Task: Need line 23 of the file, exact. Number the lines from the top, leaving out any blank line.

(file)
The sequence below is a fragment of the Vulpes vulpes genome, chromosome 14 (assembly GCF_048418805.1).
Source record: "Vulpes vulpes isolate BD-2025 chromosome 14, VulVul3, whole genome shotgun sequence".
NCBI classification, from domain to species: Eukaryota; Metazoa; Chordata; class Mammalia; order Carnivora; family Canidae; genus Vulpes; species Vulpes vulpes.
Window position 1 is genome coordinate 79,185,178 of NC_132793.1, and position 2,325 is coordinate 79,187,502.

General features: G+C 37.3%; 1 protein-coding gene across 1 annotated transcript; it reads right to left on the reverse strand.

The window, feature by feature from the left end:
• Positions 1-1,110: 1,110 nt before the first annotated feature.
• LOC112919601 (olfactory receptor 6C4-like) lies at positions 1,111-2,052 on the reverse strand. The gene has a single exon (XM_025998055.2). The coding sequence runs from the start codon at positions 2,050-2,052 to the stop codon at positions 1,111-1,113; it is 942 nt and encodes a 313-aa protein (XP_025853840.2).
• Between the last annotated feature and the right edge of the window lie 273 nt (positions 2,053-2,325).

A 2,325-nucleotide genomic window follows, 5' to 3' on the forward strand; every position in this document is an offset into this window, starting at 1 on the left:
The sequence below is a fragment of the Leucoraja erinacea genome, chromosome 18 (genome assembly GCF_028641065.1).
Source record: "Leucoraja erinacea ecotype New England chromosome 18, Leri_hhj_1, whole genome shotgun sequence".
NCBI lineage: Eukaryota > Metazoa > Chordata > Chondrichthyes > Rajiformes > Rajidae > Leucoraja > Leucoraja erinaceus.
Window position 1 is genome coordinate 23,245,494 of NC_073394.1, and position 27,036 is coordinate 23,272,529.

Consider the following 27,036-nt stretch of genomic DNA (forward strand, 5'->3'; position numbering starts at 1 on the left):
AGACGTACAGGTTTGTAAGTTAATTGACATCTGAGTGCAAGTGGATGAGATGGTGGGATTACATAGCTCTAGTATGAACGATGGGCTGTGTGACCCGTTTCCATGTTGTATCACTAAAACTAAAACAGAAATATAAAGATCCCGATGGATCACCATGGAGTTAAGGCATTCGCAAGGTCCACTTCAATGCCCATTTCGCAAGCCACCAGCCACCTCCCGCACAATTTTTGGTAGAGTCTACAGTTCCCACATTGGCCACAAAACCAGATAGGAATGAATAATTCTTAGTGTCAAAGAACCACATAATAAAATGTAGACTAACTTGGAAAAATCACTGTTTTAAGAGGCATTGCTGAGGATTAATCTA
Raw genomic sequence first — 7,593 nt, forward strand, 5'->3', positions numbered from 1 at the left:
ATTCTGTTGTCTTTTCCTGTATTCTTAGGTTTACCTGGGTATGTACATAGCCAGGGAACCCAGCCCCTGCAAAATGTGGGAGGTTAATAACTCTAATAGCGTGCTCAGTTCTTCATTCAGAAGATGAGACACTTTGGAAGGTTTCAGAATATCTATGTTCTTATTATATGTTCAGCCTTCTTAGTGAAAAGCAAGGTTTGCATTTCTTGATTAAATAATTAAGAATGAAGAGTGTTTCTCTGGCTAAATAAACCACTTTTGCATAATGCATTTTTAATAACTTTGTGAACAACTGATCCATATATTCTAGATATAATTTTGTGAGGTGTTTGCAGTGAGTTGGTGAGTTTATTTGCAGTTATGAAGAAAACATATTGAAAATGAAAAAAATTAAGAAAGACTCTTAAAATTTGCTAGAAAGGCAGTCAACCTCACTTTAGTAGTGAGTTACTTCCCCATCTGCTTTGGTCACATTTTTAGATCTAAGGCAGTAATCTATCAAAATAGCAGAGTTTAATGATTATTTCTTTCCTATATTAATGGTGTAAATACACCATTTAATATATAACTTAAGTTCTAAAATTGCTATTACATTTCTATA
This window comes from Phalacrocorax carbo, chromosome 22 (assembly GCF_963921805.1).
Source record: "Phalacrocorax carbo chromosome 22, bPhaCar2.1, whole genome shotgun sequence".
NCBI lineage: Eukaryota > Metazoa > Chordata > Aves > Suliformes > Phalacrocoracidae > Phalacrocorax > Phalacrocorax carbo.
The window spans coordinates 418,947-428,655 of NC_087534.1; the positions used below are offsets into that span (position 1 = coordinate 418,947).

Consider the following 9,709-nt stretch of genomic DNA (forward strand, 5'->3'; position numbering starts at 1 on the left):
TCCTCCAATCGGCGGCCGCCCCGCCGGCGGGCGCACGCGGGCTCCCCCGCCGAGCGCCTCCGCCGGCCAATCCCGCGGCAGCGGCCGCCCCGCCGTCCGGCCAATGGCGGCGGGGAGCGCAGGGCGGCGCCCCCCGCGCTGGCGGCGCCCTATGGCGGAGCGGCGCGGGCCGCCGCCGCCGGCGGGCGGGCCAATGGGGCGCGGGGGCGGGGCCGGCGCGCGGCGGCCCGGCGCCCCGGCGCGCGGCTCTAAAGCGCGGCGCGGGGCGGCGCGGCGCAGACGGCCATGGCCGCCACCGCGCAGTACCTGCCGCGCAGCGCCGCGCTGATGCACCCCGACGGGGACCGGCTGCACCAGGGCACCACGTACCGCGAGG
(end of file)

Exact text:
Consider the following 9,709-nt stretch of genomic DNA (forward strand, 5'->3'; position numbering starts at 1 on the left):